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Understanding intestate succession

Many in Mount Morris have avoided estate planning; you may be among them. The typical assumption is that many avoid estate planning because it forces them to confront the reality of their own mortality. Yet of you are like many of those that we here at Sciarrino & Sciarrino P.C. have worked with in the past, your reason may be the fear of offending your beneficiaries. The last thing you want is for your estate to drive a wedge between your loved ones. You may think that if you avoid stipulating your desires in a will, your beneficiaries will be free to divide your estate up themselves.

Unfortunately, that is not the case. If you die without a will, your estate is classified as “intestate.” The succession of intestate estates is determined by state law. According to the website for the New York State Unified Court System, if you die without a will and leave behind a spouse (but no children), then your spouse inherits the entirety of your estate (your children would be entitled to your entire estate if the situation was the other way around). If you are survived by both your spouse and your children, then your spouse would inherit the first $50,000 of your estate, with remaining amount then being split equally between them and your kids.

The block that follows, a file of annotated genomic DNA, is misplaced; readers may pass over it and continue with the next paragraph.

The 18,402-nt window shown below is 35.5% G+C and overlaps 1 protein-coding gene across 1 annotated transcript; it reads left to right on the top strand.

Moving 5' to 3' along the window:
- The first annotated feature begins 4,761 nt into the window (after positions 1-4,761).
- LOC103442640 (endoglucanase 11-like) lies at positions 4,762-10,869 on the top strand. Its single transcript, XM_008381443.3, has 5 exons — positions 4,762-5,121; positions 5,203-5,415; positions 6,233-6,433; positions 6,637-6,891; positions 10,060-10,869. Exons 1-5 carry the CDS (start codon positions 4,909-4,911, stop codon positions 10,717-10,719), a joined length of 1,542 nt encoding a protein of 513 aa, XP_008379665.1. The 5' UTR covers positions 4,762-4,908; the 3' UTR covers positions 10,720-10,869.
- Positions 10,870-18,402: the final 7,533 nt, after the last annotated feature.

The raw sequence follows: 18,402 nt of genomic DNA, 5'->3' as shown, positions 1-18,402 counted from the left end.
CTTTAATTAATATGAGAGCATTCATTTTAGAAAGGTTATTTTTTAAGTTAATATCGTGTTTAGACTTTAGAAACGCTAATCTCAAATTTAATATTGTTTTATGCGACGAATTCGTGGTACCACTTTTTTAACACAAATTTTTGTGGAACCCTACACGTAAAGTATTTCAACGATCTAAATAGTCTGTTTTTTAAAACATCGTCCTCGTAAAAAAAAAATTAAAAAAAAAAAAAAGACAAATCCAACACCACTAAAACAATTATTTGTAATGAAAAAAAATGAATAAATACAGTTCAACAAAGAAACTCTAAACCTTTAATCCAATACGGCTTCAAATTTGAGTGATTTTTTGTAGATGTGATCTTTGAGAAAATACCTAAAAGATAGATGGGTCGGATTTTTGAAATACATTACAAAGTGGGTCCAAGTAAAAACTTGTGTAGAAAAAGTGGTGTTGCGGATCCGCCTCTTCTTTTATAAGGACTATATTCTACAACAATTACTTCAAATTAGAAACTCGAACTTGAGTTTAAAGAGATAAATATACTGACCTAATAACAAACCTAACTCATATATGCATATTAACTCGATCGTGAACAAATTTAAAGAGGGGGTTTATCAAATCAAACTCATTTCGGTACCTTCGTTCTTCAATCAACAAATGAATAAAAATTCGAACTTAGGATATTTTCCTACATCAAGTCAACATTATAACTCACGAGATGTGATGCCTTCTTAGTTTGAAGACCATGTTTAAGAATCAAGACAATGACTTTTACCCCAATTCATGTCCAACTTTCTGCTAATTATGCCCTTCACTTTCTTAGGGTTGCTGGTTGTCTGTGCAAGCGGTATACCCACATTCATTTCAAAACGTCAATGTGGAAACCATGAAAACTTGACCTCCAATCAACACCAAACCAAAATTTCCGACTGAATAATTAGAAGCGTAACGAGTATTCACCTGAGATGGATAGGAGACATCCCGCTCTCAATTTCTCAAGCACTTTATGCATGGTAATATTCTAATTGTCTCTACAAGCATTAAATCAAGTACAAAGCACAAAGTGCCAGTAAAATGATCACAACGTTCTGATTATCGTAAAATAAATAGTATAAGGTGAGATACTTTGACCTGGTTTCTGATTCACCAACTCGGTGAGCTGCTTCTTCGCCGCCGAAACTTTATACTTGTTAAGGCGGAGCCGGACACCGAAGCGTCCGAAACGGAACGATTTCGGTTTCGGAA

Your parents would inherit your estate of you die intestate and do not leave behind a spouse and kids. If your parents preceded you in death, then your estate would go your siblings. No allowances are made for anyone not directly related to you. If you want such a party to benefit from your estate, you need to state that in a will.

More information on preparing your estate plans can be found throughout our site.